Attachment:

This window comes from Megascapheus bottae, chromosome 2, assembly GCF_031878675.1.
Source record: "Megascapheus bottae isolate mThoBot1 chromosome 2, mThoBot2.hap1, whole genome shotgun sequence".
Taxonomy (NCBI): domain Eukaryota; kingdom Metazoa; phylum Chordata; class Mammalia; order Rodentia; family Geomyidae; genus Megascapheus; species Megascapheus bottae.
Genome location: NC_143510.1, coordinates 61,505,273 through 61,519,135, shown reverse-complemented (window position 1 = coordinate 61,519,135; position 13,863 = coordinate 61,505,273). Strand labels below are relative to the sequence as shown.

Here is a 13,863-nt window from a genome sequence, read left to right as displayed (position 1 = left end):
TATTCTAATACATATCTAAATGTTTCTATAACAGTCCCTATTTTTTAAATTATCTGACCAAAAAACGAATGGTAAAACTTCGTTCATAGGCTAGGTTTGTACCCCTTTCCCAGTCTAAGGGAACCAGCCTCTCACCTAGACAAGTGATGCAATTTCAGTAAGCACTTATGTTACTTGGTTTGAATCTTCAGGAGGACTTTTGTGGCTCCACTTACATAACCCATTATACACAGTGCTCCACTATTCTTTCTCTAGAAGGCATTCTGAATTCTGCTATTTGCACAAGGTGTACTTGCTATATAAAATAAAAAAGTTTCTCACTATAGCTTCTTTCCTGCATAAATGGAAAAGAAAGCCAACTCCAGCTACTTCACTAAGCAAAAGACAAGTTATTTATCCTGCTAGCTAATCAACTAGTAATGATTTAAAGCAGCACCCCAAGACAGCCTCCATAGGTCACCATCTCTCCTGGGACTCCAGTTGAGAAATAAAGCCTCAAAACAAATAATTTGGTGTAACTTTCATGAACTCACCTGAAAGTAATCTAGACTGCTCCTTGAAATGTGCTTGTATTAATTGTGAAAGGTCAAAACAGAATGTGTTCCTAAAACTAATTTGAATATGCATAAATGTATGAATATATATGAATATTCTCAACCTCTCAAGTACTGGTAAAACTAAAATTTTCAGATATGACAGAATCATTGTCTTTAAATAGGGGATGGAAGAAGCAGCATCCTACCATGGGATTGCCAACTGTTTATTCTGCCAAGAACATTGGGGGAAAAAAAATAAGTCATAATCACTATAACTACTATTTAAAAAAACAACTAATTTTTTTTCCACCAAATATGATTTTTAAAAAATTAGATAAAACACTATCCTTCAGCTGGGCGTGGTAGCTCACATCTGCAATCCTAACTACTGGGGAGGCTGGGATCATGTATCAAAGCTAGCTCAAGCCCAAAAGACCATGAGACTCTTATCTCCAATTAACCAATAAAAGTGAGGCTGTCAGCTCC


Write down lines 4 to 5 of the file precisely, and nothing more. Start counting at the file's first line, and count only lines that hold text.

Genome location: NC_143510.1, coordinates 61,505,273 through 61,519,135, shown reverse-complemented (window position 1 = coordinate 61,519,135; position 13,863 = coordinate 61,505,273). Strand labels below are relative to the sequence as shown.

Here is a 13,863-nt window from a genome sequence, read left to right as displayed (position 1 = left end):